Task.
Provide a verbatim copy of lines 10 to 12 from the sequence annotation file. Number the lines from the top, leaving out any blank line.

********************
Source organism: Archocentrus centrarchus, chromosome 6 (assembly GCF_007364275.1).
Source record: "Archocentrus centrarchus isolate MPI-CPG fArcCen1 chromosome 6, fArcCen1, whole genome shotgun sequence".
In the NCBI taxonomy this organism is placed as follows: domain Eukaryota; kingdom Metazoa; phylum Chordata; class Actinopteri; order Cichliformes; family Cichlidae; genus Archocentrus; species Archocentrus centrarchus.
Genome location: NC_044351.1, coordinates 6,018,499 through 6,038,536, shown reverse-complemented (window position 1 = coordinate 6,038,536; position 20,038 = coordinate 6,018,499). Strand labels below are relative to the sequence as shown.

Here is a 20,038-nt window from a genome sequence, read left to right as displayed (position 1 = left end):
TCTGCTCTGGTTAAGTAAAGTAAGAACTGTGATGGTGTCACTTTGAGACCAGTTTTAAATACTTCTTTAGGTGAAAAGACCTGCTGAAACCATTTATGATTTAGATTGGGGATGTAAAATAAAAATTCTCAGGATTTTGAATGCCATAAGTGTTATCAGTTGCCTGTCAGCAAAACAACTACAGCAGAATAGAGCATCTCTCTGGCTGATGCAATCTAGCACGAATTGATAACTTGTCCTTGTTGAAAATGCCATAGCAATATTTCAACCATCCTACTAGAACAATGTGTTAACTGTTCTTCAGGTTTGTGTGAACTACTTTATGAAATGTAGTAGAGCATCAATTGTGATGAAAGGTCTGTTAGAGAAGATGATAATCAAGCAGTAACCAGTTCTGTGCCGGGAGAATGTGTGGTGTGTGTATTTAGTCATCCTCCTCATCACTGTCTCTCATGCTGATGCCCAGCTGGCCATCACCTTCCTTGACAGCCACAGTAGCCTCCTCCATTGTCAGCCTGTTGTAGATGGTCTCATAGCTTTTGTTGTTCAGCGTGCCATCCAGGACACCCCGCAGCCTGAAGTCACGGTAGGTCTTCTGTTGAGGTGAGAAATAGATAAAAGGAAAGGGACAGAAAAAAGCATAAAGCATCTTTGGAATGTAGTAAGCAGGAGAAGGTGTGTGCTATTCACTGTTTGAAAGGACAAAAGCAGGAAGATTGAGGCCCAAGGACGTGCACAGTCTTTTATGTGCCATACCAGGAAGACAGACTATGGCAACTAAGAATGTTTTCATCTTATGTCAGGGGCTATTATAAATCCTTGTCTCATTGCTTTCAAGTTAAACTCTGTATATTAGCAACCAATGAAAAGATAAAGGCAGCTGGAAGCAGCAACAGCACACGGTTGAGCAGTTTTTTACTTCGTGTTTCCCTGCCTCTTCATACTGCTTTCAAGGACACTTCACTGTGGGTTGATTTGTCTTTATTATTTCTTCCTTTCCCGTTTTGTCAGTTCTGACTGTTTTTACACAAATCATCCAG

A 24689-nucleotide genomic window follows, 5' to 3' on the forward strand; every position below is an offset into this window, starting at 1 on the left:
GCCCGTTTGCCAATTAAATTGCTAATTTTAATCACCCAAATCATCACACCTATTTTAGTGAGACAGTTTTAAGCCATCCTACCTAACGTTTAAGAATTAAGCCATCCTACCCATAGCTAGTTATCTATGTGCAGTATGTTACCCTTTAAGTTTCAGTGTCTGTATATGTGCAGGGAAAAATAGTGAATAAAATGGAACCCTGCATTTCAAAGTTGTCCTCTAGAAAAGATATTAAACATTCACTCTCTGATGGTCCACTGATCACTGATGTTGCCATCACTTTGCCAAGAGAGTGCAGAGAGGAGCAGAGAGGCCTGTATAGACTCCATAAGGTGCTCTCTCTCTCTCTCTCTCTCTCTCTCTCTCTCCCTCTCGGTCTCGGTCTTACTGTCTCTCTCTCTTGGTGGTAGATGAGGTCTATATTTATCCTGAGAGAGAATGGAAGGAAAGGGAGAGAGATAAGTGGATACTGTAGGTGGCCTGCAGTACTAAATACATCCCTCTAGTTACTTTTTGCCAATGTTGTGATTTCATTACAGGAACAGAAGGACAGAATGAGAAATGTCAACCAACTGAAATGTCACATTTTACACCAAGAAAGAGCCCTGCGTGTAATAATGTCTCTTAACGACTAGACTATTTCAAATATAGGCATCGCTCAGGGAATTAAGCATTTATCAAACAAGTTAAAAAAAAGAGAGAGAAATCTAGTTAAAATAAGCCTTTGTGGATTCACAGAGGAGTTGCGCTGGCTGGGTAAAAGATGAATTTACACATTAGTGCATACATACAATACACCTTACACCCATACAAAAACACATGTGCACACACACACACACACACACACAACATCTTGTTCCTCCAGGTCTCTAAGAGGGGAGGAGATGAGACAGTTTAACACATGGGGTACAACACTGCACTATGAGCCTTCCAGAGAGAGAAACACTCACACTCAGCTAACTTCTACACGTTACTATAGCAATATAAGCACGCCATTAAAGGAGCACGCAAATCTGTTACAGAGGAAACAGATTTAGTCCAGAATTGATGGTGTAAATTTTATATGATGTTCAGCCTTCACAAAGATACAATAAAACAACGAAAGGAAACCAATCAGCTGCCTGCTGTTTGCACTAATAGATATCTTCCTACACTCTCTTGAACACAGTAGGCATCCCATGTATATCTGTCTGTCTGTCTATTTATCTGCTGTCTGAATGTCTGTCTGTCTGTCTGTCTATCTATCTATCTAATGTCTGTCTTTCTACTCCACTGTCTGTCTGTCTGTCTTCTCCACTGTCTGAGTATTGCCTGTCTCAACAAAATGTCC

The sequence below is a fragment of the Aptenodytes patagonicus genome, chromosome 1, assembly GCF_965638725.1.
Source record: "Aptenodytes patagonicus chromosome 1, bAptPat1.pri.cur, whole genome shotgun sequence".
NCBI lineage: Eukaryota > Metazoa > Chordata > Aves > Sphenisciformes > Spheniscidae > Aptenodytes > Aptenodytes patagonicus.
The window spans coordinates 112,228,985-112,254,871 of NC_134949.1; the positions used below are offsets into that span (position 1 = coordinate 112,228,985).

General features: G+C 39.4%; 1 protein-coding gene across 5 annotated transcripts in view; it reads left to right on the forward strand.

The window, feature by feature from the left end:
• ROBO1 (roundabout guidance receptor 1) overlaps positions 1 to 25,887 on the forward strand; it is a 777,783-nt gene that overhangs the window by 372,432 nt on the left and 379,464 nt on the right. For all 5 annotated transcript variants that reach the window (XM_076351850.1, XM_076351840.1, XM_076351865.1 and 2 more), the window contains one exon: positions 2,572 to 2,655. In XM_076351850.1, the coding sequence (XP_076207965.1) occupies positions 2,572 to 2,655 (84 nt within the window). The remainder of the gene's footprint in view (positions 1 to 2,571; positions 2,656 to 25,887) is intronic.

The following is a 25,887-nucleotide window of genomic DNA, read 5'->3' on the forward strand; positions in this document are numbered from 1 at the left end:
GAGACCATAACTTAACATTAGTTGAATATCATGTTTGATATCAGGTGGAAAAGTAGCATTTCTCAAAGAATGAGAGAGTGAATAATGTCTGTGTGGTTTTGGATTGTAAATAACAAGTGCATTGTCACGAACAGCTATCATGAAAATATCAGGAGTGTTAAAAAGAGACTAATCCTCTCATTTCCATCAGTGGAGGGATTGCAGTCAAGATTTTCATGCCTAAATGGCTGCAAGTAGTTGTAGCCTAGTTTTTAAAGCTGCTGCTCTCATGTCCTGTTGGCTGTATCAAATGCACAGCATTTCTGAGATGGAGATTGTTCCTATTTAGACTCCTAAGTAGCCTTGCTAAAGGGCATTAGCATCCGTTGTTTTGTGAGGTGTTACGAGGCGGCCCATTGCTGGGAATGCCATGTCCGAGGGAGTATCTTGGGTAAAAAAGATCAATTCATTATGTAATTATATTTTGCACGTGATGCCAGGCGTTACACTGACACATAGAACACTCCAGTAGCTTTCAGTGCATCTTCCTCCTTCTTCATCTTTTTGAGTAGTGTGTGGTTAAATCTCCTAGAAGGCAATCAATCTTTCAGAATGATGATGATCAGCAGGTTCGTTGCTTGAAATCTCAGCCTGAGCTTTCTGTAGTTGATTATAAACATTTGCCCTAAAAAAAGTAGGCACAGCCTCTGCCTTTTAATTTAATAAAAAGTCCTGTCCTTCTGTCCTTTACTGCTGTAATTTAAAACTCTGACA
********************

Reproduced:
Source record: "Aptenodytes patagonicus chromosome 1, bAptPat1.pri.cur, whole genome shotgun sequence".
NCBI lineage: Eukaryota > Metazoa > Chordata > Aves > Sphenisciformes > Spheniscidae > Aptenodytes > Aptenodytes patagonicus.
The window spans coordinates 112,228,985-112,254,871 of NC_134949.1; the positions used below are offsets into that span (position 1 = coordinate 112,228,985).